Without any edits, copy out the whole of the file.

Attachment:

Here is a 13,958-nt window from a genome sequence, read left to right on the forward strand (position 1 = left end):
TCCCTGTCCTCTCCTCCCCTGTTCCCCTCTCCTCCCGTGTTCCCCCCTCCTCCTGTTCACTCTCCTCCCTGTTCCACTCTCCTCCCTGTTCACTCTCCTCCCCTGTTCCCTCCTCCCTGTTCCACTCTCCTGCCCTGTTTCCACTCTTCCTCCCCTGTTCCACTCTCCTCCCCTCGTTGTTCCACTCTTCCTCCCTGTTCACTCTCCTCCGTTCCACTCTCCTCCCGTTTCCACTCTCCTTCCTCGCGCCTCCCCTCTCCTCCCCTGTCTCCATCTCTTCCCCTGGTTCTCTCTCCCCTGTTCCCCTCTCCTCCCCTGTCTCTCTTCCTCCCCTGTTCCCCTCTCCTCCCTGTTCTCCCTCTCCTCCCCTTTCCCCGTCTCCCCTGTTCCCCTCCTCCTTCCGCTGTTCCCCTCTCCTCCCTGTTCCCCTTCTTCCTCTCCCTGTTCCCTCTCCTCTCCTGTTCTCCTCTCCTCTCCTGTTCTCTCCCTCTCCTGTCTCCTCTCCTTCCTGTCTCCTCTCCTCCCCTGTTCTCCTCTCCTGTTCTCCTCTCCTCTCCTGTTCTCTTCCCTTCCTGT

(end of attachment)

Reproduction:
Here is a 13,958-nt window from a genome sequence, read left to right on the forward strand (position 1 = left end):
TCCCTGTCCTCTCCTCCCCTGTTCCCCTCTCCTCCCGTGTTCCCCCCTCCTCCTGTTCACTCTCCTCCCTGTTCCACTCTCCTCCCTGTTCACTCTCCTCCCCTGTTCCCTCCTCCCTGTTCCACTCTCCTGCCCTGTTTCCACTCTTCCTCCCCTGTTCCACTCTCCTCCCCTCGTTGTTCCACTCTTCCTCCCTGTTCACTCTCCTCCGTTCCACTCTCCTCCCGTTTCCACTCTCCTTCCTCGCGCCTCCCCTCTCCTCCCCTGTCTCCATCTCTTCCCCTGGTTCTCTCTCCCCTGTTCCCCTCTCCTCCCCTGTCTCTCTTCCTCCCCTGTTCCCCTCTCCTCCCTGTTCTCCCTCTCCTCCCCTTTCCCCGTCTCCCCTGTTCCCCTCCTCCTTCCGCTGTTCCCCTCTCCTCCCTGTTCCCCTTCTTCCTCTCCCTGTTCCCTCTCCTCTCCTGTTCTCCTCTCCTCTCCTGTTCTCTCCCTCTCCTGTCTCCTCTCCTTCCTGTCTCCTCTCCTCCCCTGTTCTCCTCTCCTGTTCTCCTCTCCTCTCCTGTTCTCTTCCCTTCCTGT